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Mass transfer as a function of metamorphic fluid flux
Stockholm University, Faculty of Science, Department of Geology and Geochemistry.
2007 (English)In: American Geophysical Union Fall Meeting 2007, 2007Conference paper (Other (popular science, discussion, etc.))
Abstract [en]

Fluid-rock interaction is an integral part of metamorphism in the crust, and causes significant mass transfer most clearly demonstrated by mineral veins, ore deposits, and alteration fronts that are ubiquitous throughout metamorphic belts. Quantification of major and trace element fluxes during metamorphism and fluid-rock interaction is critical for complete understanding of global element cycles. The SW Highlands of Scotland are an ideal natural laboratory for investigation of major and trace element fluxes during metamorphism. Syn-metamorphic time integrated fluid fluxes within the 6km wide Ardrishaig anticline have been quantified and vary from $<$10m$^{2}$/m$^{3}$ on the limbs of the anticline to $>$300 m$^{2}$/m$^{3}$ in the axial zone (Skelton et al., 1995, J Petrol 36, 563). This study investigates the major and trace element fluxes that occur as a function of the variation in fluid flux within the Ardrishaig anticline. Both depletion and enrichment in chemical elements occurs and the scale of mass transfer increases with increasing fluid flux. Mobile elements include Si, C, K, Na, Sr, As, and Sb, and element mobility varies strongly with lithology. This well-constrained, localized study correlates well with larger regional scale studies (Pitcairn et al., 2006, Econ Geol 101, 1525) where many elements were shown to be locally mobile but very few were shown to have undergone large scale transport.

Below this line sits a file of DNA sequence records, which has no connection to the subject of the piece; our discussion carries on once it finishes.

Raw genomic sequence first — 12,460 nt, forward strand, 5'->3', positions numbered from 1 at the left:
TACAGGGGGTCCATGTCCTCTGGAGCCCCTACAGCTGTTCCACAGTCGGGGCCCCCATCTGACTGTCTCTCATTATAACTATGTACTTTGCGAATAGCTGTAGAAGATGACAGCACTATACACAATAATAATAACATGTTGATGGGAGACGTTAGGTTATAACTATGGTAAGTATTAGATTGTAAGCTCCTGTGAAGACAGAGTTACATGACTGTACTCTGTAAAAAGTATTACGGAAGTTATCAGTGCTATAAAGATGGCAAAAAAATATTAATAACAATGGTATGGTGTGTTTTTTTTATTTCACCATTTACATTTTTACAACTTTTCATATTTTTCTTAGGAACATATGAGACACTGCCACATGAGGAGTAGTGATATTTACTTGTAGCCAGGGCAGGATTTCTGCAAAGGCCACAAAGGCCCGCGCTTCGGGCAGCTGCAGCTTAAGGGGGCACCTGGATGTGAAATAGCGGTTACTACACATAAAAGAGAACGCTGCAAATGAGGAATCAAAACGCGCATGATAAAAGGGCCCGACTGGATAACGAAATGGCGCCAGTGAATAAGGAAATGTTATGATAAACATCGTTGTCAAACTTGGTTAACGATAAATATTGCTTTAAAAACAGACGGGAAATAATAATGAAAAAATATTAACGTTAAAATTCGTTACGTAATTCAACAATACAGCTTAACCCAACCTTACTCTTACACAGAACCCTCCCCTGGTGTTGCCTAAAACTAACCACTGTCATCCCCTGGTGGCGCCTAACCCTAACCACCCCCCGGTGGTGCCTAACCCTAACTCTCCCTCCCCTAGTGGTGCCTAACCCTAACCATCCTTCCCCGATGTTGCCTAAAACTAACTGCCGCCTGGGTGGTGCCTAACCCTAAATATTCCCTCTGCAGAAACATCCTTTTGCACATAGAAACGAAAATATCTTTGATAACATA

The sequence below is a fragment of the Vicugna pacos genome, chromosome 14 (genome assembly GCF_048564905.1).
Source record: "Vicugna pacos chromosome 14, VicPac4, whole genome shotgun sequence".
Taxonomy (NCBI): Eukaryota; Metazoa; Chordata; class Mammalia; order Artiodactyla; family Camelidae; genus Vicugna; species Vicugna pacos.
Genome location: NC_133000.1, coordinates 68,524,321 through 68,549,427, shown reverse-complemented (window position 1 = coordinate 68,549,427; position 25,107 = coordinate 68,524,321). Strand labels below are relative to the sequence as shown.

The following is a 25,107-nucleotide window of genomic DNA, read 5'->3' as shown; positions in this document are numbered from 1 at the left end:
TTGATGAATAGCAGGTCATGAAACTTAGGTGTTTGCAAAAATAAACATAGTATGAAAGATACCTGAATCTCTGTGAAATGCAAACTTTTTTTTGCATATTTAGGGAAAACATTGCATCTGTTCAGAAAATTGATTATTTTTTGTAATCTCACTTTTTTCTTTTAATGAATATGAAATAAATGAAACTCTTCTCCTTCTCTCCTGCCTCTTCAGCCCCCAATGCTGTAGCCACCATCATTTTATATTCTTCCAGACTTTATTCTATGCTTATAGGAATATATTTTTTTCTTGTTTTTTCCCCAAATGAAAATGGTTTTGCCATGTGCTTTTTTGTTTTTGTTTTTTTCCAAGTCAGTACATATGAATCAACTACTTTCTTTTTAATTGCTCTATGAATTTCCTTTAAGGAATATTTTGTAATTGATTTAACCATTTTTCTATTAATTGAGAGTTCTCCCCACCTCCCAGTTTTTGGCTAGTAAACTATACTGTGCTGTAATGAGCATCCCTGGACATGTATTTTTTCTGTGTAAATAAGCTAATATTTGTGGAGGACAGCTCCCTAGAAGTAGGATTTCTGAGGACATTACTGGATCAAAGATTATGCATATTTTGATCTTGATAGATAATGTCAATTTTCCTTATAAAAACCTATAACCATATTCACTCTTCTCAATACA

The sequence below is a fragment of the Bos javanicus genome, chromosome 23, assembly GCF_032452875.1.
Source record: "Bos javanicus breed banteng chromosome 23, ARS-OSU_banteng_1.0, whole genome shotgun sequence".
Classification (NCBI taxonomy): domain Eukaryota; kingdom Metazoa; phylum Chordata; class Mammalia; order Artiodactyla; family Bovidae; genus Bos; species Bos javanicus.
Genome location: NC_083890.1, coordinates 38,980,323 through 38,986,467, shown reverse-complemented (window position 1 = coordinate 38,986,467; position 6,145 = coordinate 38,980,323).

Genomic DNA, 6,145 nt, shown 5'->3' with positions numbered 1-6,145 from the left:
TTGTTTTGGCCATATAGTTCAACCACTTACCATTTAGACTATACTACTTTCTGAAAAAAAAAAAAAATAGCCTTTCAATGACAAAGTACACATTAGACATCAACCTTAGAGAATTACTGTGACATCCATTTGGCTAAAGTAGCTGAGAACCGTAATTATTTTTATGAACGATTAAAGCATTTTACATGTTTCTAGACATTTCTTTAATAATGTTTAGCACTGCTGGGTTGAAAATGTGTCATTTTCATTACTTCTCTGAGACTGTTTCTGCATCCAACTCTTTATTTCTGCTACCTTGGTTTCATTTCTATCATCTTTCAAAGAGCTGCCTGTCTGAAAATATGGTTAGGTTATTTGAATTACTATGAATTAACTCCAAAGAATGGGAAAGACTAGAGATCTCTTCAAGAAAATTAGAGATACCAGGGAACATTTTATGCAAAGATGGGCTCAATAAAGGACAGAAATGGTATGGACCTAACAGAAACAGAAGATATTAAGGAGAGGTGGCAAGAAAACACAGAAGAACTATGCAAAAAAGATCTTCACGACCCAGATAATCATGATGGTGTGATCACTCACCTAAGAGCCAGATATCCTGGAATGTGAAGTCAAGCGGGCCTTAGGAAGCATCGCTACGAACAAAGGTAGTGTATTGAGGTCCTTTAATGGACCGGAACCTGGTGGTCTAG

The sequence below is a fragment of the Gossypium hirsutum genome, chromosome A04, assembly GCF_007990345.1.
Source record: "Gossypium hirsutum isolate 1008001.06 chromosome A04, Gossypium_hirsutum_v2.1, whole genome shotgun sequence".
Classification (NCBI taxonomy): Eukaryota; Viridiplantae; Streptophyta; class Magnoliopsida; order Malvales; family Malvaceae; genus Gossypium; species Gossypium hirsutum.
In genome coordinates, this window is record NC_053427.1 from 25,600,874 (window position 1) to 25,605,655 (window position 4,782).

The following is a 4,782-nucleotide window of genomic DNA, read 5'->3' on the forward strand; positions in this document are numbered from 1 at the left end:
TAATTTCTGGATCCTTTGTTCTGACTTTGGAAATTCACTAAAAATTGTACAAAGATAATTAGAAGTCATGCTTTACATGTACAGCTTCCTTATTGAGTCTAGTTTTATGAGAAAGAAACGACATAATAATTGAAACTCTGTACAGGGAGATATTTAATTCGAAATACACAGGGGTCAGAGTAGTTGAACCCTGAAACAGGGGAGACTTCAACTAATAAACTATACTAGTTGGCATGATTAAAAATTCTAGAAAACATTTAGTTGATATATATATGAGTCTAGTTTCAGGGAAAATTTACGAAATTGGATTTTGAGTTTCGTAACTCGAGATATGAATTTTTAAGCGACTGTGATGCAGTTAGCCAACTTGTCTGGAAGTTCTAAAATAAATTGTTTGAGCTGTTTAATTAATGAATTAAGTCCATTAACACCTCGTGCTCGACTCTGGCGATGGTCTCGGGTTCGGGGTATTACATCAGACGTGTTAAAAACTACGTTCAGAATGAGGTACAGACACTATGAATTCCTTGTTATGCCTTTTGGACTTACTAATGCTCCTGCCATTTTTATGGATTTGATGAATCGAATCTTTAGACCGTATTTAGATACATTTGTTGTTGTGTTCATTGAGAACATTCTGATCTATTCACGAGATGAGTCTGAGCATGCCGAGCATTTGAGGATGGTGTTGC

Place, publisher, year, edition, pages
URN: urn:nbn:se:su:diva-16020OAI: diva2:182540
Available from: 2008-12-12 Created: 2008-12-12Bibliographically approved

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